Infrared spectroscopy discriminated variations in soil properties and extent of organic matter decomposition for Alaskan soils.
Multivariate analysis of mid-infrared spectra of soils collected from a 2800-km latitudinal transect across Alaska identified spectral bands that can be used to quickly discriminate variations in soil properties, estimate the quantity and chemical composition of soil organic matter (SOM), and assess the degradation state of organic matter stored in northern cold-region soils.
Soil analysis using traditional laboratory methods are often time consuming and expensive, and require relatively large samples—limiting the availability of information on the spatial variability of SOM composition and other soil properties. Mid-infrared spectroscopy of small soil samples proved to be a promising technique for quickly and reliably estimating carbon content and differentiating the degradation state of organic matter stored in northern cold-region soils.
The amount and vulnerability of soil carbon stocks in northern cold-region soils are major sources of uncertainty in the representation of terrestrial biogeochemical cycles in Earth system models. Researchers led by Argonne National Laboratory investigated the suitability of diffuse reflectance Fourier transform mid-infrared (DRIFT) spectroscopy—a nondestructive, cost-effective infrared light analysis method—to discriminate variations in soil physical and chemical properties needed to improve estimates of the spatial variability of carbon stocks and the extent of organic matter decomposition in these soils. Archived soils collected from a 2800-km latitudinal transect across Alaska were analyzed to provide a representative range of climate, vegetation, surficial geology, and soil types for the region. The chemical composition of organic matter, as well as site and soil properties, exerted strong multivariate influences on the DRIFT spectra. Spectral differences indicated that soils with less decomposed organic matter contained greater abundance of relatively fresh materials, such as carbohydrates and aliphatics, whereas clays and silicates were incorporated into more degraded soils. A single spectral band was identified that might be used to quickly estimate soil organic carbon and total nitrogen concentrations. Overall, the study demonstrated that DRIFT spectroscopy can serve as a valuable tool for quickly and reliably assessing variations in the amount and composition of organic matter in northern cold-region soils.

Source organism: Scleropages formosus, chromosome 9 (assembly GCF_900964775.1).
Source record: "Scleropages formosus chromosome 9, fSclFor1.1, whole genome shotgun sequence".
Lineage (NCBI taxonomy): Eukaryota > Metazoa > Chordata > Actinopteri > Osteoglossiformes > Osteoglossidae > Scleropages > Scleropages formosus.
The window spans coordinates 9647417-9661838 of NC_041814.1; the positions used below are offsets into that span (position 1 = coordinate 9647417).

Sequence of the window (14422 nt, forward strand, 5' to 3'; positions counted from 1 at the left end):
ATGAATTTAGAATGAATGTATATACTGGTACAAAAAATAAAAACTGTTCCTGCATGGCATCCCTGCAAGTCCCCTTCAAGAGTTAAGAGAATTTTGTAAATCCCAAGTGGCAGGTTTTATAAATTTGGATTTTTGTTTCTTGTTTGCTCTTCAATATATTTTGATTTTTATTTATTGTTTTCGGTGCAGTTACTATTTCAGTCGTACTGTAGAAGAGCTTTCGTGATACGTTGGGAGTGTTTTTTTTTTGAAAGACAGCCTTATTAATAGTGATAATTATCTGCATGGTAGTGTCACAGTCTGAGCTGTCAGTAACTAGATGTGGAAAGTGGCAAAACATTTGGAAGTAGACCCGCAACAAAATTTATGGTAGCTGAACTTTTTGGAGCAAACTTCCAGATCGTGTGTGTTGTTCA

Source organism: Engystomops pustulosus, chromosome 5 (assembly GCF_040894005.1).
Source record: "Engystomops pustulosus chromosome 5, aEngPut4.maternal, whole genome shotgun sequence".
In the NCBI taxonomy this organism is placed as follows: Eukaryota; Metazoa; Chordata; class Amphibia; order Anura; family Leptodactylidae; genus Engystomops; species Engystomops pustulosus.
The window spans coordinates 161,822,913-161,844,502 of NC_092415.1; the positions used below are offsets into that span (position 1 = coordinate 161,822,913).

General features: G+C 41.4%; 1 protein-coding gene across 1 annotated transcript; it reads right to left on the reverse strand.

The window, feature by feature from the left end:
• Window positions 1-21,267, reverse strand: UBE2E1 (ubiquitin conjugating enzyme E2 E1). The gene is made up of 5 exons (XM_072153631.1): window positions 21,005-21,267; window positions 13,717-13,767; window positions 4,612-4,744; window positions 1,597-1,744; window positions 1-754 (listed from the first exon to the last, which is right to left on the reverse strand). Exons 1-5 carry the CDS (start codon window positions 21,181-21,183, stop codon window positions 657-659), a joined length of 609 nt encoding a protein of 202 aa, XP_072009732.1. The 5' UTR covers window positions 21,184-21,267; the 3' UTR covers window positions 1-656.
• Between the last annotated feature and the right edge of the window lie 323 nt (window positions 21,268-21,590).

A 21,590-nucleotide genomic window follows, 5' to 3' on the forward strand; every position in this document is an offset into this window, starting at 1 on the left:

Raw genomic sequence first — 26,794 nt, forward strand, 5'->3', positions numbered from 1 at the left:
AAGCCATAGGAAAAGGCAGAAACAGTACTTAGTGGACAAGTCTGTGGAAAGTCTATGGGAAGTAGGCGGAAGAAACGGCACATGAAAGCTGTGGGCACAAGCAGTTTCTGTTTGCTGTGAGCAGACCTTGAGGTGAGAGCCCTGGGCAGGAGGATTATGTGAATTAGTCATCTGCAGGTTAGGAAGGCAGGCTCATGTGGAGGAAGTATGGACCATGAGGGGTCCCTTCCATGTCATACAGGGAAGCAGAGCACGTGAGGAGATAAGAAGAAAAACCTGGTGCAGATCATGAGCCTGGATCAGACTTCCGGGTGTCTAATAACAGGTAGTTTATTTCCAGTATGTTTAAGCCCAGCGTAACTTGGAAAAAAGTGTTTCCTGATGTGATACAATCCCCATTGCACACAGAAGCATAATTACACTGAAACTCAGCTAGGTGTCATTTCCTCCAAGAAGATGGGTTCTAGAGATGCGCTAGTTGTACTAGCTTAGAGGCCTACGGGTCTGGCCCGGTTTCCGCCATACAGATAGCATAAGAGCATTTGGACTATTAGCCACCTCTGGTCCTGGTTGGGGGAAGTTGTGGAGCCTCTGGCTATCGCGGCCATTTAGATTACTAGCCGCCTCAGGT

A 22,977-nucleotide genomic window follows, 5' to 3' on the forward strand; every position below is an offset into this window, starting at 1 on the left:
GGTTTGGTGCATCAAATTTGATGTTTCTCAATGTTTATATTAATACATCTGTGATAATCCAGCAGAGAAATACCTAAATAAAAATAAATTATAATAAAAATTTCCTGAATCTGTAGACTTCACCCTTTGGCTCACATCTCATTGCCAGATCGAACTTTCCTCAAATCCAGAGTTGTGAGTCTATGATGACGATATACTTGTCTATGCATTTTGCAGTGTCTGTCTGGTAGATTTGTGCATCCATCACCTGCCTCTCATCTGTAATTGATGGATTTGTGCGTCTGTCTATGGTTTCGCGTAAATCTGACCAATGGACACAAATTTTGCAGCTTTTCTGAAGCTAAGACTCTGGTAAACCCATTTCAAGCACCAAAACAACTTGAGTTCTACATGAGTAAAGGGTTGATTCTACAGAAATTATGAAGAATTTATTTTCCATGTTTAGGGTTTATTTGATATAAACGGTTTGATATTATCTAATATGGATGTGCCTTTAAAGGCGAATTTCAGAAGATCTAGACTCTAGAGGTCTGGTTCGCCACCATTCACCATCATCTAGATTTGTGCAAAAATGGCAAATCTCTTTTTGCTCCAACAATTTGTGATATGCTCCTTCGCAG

BER Program Manager
Terrestrial Ecosystem Science, SC-23.1
Julie D. Jastrow
Argonne National Laboratory
Lemont, IL 60439
Argonne National Laboratory
Lemont, IL 60439
This study was supported by the Climate and Environmental Science Division's Terrestrial Ecosystem Science Program of the Office of Biological and Environmental Research, within the U.S. Department of Energy Office of Science under contract DE-AC02-06CH11357 to Argonne National Laboratory.
Matamala, R., F.J. Calderón, J.D. Jastrow, Z. Fan, S.M. Hofmann, G.J. Michaelson, U. Mishra, C.L. Ping. “Influence of site and soil properties on the DRIFT spectra of northern cold-region soils.” Geoderma 305, 80–91 (2017). [DOI:10.1016/j.geoderma.2017.05.014]
Argonne Terrestrial Ecosystem Science SFA
SC-33.1 Earth and Environmental Sciences Division, BER
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